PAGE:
Reflections from the Sharing the Stage symposium
CGF programme officers Sian Williams and Jessica Loring spent the day at the Royal Court Theatre’s symposium celebrating participatory arts practice
Swapping our desks for seats at the Royal Court Theatre, we arrived for a show like no other: The Sharing the Stage symposium. The event celebrated the achievements of a cohort of organisations that the Foundation supported under our Participatory Performing Arts strand of work.
Sharing the Stage
The goal of Participatory Performing Arts strand was to widen participation in the performing arts to people from all walks of life. Our long-term aim has been to give a platform to voices that are seldom heard, highlight the social benefits of the arts, and enrich artistic works with authentic lived experiences.
Over the past three years, a group of ten leading theatre companies and practitioners have worked together as part of the Sharing the Stage cohort. They have explored new ways of working, interrogated the role of participatory arts practice, and considered how to ‘mainstream’ this work. The symposium showcased the cohort’s boundary-pushing projects, and brought together other practitioners working in this area.
Showcasing the cohort’s work
The day kicked off with quickfire presentations and short films from the organisations, providing insights into their inspiring projects. We heard about shows made in care homes, favelas, a derelict shipyard site, and even a football stadium. Performers included injured veterans, marginalised young men, adults recovering from substance abuse, and people with physical and learning disabilities.
The cohort described the transformational effects of their practice which had touched the lives of individuals and communities. The projects had brought people together, presented individuals with exciting new challenges, and enabled them to develop skills and grow in confidence.
We were lucky enough to hear from Josh Wilkinson, one of the performers in Contact Theatre’s Switch, which was created by Contact with young people from Manchester and the team from Ockham’s Razor. He explained how it had brought circus, dance and martial arts training to young people in Manchester, along with newfound confidence and friendships.
Neil Grutchfield spoke about Synergy Theatre’s ground-breaking work, providing a platform for prisoners, ex-prisoners and young people at risk of offending to write and create theatre. Neil stressed that participatory practice does not compromise artistic quality, and called for it to be integrated into the wider space of British theatre.
Following the presentations, the director of the UK Branch, Andrew Barnett explained how this work has paved the way for our Inquiry into the Civic Role of Arts Organisations.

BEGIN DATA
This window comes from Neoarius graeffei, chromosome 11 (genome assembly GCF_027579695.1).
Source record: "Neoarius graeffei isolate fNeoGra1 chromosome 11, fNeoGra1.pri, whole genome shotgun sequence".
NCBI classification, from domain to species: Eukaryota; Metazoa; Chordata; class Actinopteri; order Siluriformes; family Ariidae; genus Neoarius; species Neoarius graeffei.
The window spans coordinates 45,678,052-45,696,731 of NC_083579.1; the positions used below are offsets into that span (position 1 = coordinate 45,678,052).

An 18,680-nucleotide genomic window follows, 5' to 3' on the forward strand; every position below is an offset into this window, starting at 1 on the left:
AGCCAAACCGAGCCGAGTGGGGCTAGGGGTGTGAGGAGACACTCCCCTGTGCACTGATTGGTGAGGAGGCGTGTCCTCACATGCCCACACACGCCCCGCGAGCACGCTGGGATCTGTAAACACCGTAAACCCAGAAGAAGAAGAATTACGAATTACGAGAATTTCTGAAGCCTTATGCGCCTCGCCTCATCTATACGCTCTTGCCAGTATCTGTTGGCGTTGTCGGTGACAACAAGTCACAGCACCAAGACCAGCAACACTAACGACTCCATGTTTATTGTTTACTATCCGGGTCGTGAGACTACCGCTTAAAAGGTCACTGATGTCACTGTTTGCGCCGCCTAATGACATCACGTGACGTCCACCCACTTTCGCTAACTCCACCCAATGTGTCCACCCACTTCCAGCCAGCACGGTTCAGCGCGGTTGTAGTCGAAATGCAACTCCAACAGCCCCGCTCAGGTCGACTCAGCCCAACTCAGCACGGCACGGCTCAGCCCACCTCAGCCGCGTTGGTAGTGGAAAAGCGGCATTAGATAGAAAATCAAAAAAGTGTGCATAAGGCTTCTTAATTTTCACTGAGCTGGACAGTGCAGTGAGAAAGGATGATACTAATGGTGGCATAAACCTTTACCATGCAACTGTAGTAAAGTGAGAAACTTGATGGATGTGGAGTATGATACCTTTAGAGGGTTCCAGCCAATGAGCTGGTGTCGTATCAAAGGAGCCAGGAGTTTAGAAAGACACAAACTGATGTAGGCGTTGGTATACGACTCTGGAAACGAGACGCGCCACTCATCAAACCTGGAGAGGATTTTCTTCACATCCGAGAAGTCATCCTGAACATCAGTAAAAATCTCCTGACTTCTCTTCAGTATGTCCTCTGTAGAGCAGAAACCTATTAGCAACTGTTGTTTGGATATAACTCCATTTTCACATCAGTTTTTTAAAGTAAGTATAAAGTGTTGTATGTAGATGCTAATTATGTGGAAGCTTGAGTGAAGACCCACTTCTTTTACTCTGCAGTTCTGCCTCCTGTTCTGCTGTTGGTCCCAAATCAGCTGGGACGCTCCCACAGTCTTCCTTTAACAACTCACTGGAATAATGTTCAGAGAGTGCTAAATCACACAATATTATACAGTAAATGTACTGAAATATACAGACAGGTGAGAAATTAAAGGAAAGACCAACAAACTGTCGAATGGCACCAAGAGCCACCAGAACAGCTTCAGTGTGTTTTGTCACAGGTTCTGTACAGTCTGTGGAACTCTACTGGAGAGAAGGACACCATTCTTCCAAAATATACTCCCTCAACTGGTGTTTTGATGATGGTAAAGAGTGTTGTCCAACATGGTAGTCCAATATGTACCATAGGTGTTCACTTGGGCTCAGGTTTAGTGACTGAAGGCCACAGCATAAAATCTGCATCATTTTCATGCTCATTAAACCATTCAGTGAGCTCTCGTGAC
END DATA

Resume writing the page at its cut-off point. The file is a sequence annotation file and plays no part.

Shaping the future of participatory practice
Next, we reflected on ways to shape the future of participatory practice. We were asked to write down challenges faced by the sector and encouraged to draw on our personal experiences. After discussing these in small groups and identifying solutions, our ideas were shared in the plenary session. Common themes included altering funding models, increasing diversity, changing organisational structures and finding new ways of evaluating projects.
Solutions included opening theatres for community use, changing hiring practices to reward ‘best potential’, and bringing more young voices into the arts. Other ideas were filming evaluations, and appointing trustees with lived experience. It was also felt that the sector needs to take more risks in order to see real change.
The symposium provided a valuable opportunity to have rich discussions and identify opportunities for further learning and collaboration. It was also a chance to celebrate this wonderful work and recognise what can be achieved when non-professional performers share the stage.
With thanks to the Royal Court Theatre and the rest of the Sharing the Stage cohort.
Photographs: (Left) Billy Drinkwater, Kirk Bowett, Mark Brown perform in This is Not For You, Greenwich, photographer: Alison Baskerville, courtesy of Graeae. (Right) courtesy of Geraldine Pilgrim.
The Participatory Performing Arts strand has aimed to widen participation in the performing arts, especially for the most vulnerable and underserved communities. Supported projects include international arts and homelessness movement With One Voice; the Arts Impact Fund, which helps arts and cultural organisations to become more sustainable and resilient; and the London International Festival of Theatre’s Tottenham-based work, LIFT Tottenham.Updated on 05 November 2018